Summary: Yes, there are some troublesome verses on this subject. Let me deal with those first, and in another segment I'll talk of the plain teaching of this doctrine from cover to cover in your Bible.

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Why don't we do the hard part first, and then end with the pure statements of Scripture. Here are the questions that come immediately. And do I have all the answers? Please!

1. Why did God make a platypus?

So you think I'm being facetious? That I'm taking too lightly these ultra-serious matters? No, don't judge me that way. I imagine that the person who can answer this question about platypuses, (or is it platypi?) properly, is well on the way to understanding the heart of God.

Well, you've had time to think about it. Was this particular creation made because he knew that one day it would confound evolutionists?

Not a bad guess. But more to the point of our current discussion, my speculative answer is: Because He could. Because He wanted to. Because of purposes that I don't need to know.

Don't mean to cut you off or be cold here, but the fact is, there will be quite a few times in the coming discussions when we will throw up our hands and say just this.

Remember that, next time you see a platypus.

2. What about everyone's favorite verse, John 3:16?

You may be surprised to know that the seeming sentiments of this verse are not found all that often in the Scriptures. We have assumed that when Jesus said to Nicodemus that His Father loved the world, He meant every single member of the human race, past, present, future.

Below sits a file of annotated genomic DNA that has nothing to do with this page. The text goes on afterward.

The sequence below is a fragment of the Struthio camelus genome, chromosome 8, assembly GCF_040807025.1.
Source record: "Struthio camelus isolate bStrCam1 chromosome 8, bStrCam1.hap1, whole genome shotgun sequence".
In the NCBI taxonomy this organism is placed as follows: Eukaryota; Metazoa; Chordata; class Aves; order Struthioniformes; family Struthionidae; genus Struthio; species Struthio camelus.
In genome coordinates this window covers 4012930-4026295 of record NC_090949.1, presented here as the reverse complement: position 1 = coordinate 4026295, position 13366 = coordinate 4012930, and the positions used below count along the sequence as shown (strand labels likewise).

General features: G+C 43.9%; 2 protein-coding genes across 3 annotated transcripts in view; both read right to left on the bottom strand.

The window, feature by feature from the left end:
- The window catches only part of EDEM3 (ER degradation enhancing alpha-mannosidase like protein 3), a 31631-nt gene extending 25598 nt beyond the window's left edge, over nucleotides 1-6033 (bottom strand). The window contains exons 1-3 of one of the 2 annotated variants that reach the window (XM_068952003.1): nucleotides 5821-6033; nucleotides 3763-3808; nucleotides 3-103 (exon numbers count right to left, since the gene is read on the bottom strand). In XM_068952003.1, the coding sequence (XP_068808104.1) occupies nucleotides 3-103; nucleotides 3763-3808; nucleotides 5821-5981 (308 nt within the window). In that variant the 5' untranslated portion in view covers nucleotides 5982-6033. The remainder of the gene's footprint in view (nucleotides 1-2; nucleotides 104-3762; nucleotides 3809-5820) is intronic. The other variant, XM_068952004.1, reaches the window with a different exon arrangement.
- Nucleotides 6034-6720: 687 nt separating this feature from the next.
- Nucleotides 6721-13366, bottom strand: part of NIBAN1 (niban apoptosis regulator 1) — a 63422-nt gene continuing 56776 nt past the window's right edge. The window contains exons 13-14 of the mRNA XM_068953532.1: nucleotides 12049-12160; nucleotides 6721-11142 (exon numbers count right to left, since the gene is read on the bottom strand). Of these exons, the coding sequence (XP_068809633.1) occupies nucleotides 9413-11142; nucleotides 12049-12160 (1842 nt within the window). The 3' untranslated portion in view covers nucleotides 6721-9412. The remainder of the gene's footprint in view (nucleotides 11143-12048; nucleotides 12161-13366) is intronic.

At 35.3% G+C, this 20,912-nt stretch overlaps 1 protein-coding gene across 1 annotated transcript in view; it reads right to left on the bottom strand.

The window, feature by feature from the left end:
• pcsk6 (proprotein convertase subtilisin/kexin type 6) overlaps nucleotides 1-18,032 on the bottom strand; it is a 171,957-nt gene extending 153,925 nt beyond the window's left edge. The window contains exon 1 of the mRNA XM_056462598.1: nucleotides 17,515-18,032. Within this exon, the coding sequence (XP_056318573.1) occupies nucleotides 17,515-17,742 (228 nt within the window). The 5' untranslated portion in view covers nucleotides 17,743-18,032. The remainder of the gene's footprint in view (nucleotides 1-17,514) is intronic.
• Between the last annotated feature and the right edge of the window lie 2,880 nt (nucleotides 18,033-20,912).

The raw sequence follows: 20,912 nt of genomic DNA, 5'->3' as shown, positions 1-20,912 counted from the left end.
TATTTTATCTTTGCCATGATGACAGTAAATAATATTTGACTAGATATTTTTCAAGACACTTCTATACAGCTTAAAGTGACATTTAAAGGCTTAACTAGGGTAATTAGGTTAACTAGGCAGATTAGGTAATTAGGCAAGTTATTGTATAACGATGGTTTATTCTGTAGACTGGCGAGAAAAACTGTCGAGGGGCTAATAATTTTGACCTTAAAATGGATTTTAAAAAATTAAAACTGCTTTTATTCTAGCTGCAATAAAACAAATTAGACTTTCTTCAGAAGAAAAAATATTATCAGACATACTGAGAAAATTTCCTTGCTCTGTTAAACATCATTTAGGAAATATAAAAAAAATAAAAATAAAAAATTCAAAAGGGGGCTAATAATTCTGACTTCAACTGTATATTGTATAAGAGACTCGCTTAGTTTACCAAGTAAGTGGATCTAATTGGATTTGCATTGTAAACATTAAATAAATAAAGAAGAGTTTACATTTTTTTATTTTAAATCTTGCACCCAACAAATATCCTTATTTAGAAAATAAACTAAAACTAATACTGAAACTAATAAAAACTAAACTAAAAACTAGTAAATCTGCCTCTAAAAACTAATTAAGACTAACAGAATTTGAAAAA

But by the time Jesus spoke these words, millions of people had already gone to their eternal destiny, justly, the abode of the damned, for having defied this God.

So not everyone.

The vast majority of the inhabited world of that time did not know of the coming of a Messiah who would take away sin. Huge amounts of people in every generation since Christ and even today do not have the opportunity of hearing of a Saviour. Though one day this Gospel of the Kingdom will be preached in all the world, surely this is not the case today.

Have we considered this fact?

Is it not more sensible to assume that Jesus did not mean everyone here? Then whom?

Nicodemus was a Jew. When these words were spoken to him by another Jew, One Who claimed to be a teacher in Israel, it must have sounded strange. Since when is the God of Israel in love with an entire planet?

Nevertheless, so it was. Not only at the Day of Pentecost, (Acts 2) but in the Last Day (Revelation 5:8-10), every nation, tribe and people are represented in the Kingdom of God.

God so loved the world because He had chosen an uncountable (to us, not to Him!) number of Gentiles from it, a sweet smelling savour. Here He would live amongst His people forever.

God sent Jesus into the world to save the world, to set it straight, to make atonement for His friends, the ones who would believe in Him.

Isn't that what the text says?

In verses 14-15, we find that Jesus is going to be crucified, that believers will be saved. In 16, God loved the world so much that He gave Jesus to die, and believers will be saved. In 17-18, we learn that He is not sent to the world to condemn it: it was already condemned! He was sent to save believers (called elsewhere, the elect).

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